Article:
Improving LED Light Measurements
Jeff Hulett, Vektrex CTO, narrates this three part webinar series on how to improve LED light measurements. Instrumentation and the selected measurement method are key factors to improving your measurements.
In the first webinar of the series (Power), Hulett talked about finding a current source that provides enough sustained power and the importance of having a current source that can use the three key measurement methods: DC, single pulse, and continuous pulse. In the second webinar (Accuracy), Hulett talked about which measurement method should be used to achieve the most accurate LED light measurements. The final segment of this webinar series discusses which factors must be controlled for optimal repeatability and gives examples of what to look for and what to avoid in your measurement equipment.
Single Pulse and DC Measurements Require a Consistent Delay
Unlike incandescent light measurement repeatability (which is primarily affected by current stability and spectrometer stability), LED light measurement repeatability is reliant on timing stability. When taking measurements with DC or single pulse, light measurement is started after a delay. If that delay is not consistent, your light measurements will not be repeatable due to a variation in junction heating from one measurement to the next. Precise triggering is key to improving repeatability with DC and single pulse.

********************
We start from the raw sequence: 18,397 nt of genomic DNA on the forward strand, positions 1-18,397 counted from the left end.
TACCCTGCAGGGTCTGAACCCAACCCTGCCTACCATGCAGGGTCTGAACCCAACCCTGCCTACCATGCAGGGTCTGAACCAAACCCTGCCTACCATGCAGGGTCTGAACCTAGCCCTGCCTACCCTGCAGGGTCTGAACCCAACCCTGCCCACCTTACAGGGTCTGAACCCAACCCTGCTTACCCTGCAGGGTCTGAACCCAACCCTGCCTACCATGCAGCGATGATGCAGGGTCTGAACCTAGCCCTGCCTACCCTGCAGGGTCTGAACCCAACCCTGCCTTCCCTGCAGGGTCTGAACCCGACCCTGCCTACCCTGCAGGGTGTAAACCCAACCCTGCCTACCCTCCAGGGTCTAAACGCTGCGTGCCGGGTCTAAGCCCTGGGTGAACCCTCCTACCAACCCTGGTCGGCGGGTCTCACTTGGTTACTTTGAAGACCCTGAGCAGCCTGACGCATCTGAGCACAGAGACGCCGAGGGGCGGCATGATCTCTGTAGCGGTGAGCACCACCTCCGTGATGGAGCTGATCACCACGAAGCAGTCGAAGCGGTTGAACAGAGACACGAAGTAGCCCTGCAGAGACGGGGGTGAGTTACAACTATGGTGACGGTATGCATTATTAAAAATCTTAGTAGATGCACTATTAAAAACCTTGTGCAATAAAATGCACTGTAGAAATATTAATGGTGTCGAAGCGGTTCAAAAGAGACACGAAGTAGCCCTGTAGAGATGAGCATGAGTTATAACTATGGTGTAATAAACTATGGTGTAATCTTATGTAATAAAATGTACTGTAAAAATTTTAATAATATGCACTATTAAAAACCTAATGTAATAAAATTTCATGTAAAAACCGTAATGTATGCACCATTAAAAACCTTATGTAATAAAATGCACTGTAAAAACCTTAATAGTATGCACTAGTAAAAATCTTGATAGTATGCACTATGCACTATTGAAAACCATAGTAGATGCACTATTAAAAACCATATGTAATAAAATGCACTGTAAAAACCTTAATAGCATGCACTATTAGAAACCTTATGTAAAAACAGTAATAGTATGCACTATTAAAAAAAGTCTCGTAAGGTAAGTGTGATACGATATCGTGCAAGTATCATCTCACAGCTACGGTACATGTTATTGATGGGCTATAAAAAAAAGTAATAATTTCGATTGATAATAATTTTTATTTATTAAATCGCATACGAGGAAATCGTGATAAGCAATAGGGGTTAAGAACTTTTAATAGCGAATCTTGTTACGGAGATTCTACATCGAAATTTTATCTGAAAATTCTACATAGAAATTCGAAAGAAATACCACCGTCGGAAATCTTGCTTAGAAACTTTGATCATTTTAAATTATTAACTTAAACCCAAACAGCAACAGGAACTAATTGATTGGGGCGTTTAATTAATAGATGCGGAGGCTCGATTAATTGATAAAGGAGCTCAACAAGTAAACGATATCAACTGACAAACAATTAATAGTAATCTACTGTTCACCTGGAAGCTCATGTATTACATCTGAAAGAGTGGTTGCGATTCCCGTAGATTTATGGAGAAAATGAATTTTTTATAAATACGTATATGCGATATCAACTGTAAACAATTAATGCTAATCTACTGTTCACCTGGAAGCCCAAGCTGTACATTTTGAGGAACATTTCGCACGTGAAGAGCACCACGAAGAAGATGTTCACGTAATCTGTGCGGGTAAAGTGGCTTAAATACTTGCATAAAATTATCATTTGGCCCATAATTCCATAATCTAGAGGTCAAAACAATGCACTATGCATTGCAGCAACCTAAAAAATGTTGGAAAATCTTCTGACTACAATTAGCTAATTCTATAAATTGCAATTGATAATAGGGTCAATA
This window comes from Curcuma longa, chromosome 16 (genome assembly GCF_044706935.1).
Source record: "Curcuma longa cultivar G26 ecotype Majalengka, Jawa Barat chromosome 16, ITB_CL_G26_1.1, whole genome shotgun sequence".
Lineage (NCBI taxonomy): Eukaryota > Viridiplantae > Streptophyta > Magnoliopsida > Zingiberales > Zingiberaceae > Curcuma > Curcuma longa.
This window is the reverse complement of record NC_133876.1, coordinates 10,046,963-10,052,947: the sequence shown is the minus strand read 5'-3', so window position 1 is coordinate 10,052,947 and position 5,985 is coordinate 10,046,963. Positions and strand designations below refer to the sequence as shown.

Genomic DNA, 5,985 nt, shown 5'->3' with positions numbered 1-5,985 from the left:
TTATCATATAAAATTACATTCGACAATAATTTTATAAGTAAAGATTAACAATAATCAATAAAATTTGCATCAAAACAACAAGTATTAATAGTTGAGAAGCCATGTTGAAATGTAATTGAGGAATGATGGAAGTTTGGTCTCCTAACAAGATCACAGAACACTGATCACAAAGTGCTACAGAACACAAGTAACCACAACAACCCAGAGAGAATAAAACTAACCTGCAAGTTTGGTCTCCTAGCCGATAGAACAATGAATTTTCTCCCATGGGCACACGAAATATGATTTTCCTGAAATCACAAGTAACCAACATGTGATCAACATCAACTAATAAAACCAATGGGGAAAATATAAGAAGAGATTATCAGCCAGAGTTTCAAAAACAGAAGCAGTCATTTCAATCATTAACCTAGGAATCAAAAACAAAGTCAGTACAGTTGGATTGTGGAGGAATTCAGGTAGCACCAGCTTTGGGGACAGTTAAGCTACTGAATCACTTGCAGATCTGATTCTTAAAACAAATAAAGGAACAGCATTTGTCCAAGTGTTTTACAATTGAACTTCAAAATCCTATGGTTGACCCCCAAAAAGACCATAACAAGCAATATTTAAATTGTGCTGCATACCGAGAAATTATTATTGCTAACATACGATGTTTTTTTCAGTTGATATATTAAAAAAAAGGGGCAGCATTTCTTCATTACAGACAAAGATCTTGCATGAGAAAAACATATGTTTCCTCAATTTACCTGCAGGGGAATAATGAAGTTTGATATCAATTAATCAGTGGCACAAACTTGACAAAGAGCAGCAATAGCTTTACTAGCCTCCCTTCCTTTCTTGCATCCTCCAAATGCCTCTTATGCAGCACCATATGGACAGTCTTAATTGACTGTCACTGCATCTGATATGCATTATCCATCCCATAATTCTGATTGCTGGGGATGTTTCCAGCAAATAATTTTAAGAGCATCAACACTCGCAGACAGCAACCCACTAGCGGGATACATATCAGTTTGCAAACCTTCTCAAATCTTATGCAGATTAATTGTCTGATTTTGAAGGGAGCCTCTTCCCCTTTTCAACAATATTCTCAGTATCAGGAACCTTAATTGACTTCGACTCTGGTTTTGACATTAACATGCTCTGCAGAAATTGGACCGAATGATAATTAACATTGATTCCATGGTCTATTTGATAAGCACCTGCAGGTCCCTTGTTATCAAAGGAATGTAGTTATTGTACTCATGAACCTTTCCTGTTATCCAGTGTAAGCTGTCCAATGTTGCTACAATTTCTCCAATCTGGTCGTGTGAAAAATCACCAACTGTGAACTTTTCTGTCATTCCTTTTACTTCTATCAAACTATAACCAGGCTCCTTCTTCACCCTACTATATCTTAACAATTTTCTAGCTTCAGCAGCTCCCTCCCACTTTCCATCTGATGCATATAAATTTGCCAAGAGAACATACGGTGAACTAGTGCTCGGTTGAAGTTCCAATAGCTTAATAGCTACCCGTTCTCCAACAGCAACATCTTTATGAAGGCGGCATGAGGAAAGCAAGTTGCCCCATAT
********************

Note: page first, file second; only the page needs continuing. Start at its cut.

At the End of the Day, Jitter will Drive You Crazy.
Repeatability of continuous pulse measurements can be improved by minimizing pulse width jitter. Each current source has a jitter specification, which is the amount that their pulse width can vary. Several popular current sources specify a pulse width jitter of 1 or 2µs, which results in over a 2% lumen error as you begin using narrow pulse widths (in the 100µs range or below). These jitter errors will drive you crazy, especially if you are working on long-term trend measurements such as those you might take for LM-80.
The SpikeSafe Performance Precision Pulsed current source specifies just 0.03µs pulse width jitter which means that you can use narrow pulse widths (down to 10µs) without large lumen errors. At 10µs pulses, Performance Precision Pulsed current sources have only a 0.3% lumen error.
This webinar will teach you how to recognize equipment that will best allow you to improve your overall repeatability.
Click here to learn more about SpikeSafe Performance Series Precision Pulsed current sources.